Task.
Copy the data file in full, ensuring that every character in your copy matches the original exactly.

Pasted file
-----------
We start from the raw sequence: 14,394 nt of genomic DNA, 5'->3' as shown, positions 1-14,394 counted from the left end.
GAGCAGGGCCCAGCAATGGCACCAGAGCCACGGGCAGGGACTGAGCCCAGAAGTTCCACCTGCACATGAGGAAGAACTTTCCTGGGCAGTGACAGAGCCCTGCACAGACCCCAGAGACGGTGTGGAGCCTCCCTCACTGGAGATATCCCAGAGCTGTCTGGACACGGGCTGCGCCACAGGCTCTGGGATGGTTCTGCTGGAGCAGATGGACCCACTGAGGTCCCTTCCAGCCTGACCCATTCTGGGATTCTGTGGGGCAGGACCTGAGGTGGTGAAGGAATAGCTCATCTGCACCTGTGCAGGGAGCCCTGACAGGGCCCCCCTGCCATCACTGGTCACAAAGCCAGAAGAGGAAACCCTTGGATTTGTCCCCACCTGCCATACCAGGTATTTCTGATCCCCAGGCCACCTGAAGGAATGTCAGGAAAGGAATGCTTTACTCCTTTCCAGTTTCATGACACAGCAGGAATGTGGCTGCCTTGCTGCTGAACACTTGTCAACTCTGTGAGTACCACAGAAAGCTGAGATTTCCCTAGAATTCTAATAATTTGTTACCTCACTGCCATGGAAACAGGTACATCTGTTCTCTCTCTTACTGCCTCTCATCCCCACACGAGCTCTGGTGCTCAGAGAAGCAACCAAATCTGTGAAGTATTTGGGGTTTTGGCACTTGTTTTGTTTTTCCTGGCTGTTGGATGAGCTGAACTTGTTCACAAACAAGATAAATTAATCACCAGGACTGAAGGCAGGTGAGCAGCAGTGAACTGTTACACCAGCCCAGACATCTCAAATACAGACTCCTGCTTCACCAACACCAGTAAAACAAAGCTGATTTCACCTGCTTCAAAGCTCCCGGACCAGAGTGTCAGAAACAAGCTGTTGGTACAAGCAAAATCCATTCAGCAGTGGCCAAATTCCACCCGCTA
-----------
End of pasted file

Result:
We start from the raw sequence: 14,394 nt of genomic DNA, 5'->3' as shown, positions 1-14,394 counted from the left end.
GAGCAGGGCCCAGCAATGGCACCAGAGCCACGGGCAGGGACTGAGCCCAGAAGTTCCACCTGCACATGAGGAAGAACTTTCCTGGGCAGTGACAGAGCCCTGCACAGACCCCAGAGACGGTGTGGAGCCTCCCTCACTGGAGATATCCCAGAGCTGTCTGGACACGGGCTGCGCCACAGGCTCTGGGATGGTTCTGCTGGAGCAGATGGACCCACTGAGGTCCCTTCCAGCCTGACCCATTCTGGGATTCTGTGGGGCAGGACCTGAGGTGGTGAAGGAATAGCTCATCTGCACCTGTGCAGGGAGCCCTGACAGGGCCCCCCTGCCATCACTGGTCACAAAGCCAGAAGAGGAAACCCTTGGATTTGTCCCCACCTGCCATACCAGGTATTTCTGATCCCCAGGCCACCTGAAGGAATGTCAGGAAAGGAATGCTTTACTCCTTTCCAGTTTCATGACACAGCAGGAATGTGGCTGCCTTGCTGCTGAACACTTGTCAACTCTGTGAGTACCACAGAAAGCTGAGATTTCCCTAGAATTCTAATAATTTGTTACCTCACTGCCATGGAAACAGGTACATCTGTTCTCTCTCTTACTGCCTCTCATCCCCACACGAGCTCTGGTGCTCAGAGAAGCAACCAAATCTGTGAAGTATTTGGGGTTTTGGCACTTGTTTTGTTTTTCCTGGCTGTTGGATGAGCTGAACTTGTTCACAAACAAGATAAATTAATCACCAGGACTGAAGGCAGGTGAGCAGCAGTGAACTGTTACACCAGCCCAGACATCTCAAATACAGACTCCTGCTTCACCAACACCAGTAAAACAAAGCTGATTTCACCTGCTTCAAAGCTCCCGGACCAGAGTGTCAGAAACAAGCTGTTGGTACAAGCAAAATCCATTCAGCAGTGGCCAAATTCCACCCGCTA